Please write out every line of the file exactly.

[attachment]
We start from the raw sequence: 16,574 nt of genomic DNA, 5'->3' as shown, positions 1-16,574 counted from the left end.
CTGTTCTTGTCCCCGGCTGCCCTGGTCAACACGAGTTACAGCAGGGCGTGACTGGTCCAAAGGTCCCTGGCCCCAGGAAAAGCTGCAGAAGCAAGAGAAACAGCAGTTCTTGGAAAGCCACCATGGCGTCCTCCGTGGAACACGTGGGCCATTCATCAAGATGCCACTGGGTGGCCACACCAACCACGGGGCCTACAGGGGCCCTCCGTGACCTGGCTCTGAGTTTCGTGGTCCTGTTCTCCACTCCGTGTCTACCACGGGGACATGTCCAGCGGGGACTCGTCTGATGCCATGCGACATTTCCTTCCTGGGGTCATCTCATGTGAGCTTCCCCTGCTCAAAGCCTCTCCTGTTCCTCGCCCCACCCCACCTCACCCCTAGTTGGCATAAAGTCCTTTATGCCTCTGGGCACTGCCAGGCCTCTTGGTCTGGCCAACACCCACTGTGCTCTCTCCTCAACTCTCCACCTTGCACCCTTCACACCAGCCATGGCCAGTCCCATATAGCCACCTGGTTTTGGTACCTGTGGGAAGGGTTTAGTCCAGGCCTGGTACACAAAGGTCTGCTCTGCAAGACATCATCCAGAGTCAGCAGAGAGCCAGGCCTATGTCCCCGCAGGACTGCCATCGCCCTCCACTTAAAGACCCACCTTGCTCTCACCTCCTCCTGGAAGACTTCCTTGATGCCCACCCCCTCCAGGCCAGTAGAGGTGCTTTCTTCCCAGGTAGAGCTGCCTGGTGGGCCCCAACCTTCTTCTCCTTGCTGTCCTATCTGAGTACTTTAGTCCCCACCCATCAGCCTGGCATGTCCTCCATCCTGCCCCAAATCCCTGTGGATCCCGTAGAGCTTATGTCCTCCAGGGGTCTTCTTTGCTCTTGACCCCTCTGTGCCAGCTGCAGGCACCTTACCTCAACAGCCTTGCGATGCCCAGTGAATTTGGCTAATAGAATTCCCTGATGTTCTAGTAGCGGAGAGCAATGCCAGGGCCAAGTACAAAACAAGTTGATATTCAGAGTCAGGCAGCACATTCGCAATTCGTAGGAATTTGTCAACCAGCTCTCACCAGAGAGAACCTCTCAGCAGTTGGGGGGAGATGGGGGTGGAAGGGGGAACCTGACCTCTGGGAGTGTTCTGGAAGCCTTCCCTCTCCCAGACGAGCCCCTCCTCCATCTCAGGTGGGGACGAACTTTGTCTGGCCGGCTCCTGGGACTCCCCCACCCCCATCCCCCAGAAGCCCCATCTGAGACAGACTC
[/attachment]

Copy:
We start from the raw sequence: 16,574 nt of genomic DNA, 5'->3' as shown, positions 1-16,574 counted from the left end.
CTGTTCTTGTCCCCGGCTGCCCTGGTCAACACGAGTTACAGCAGGGCGTGACTGGTCCAAAGGTCCCTGGCCCCAGGAAAAGCTGCAGAAGCAAGAGAAACAGCAGTTCTTGGAAAGCCACCATGGCGTCCTCCGTGGAACACGTGGGCCATTCATCAAGATGCCACTGGGTGGCCACACCAACCACGGGGCCTACAGGGGCCCTCCGTGACCTGGCTCTGAGTTTCGTGGTCCTGTTCTCCACTCCGTGTCTACCACGGGGACATGTCCAGCGGGGACTCGTCTGATGCCATGCGACATTTCCTTCCTGGGGTCATCTCATGTGAGCTTCCCCTGCTCAAAGCCTCTCCTGTTCCTCGCCCCACCCCACCTCACCCCTAGTTGGCATAAAGTCCTTTATGCCTCTGGGCACTGCCAGGCCTCTTGGTCTGGCCAACACCCACTGTGCTCTCTCCTCAACTCTCCACCTTGCACCCTTCACACCAGCCATGGCCAGTCCCATATAGCCACCTGGTTTTGGTACCTGTGGGAAGGGTTTAGTCCAGGCCTGGTACACAAAGGTCTGCTCTGCAAGACATCATCCAGAGTCAGCAGAGAGCCAGGCCTATGTCCCCGCAGGACTGCCATCGCCCTCCACTTAAAGACCCACCTTGCTCTCACCTCCTCCTGGAAGACTTCCTTGATGCCCACCCCCTCCAGGCCAGTAGAGGTGCTTTCTTCCCAGGTAGAGCTGCCTGGTGGGCCCCAACCTTCTTCTCCTTGCTGTCCTATCTGAGTACTTTAGTCCCCACCCATCAGCCTGGCATGTCCTCCATCCTGCCCCAAATCCCTGTGGATCCCGTAGAGCTTATGTCCTCCAGGGGTCTTCTTTGCTCTTGACCCCTCTGTGCCAGCTGCAGGCACCTTACCTCAACAGCCTTGCGATGCCCAGTGAATTTGGCTAATAGAATTCCCTGATGTTCTAGTAGCGGAGAGCAATGCCAGGGCCAAGTACAAAACAAGTTGATATTCAGAGTCAGGCAGCACATTCGCAATTCGTAGGAATTTGTCAACCAGCTCTCACCAGAGAGAACCTCTCAGCAGTTGGGGGGAGATGGGGGTGGAAGGGGGAACCTGACCTCTGGGAGTGTTCTGGAAGCCTTCCCTCTCCCAGACGAGCCCCTCCTCCATCTCAGGTGGGGACGAACTTTGTCTGGCCGGCTCCTGGGACTCCCCCACCCCCATCCCCCAGAAGCCCCATCTGAGACAGACTC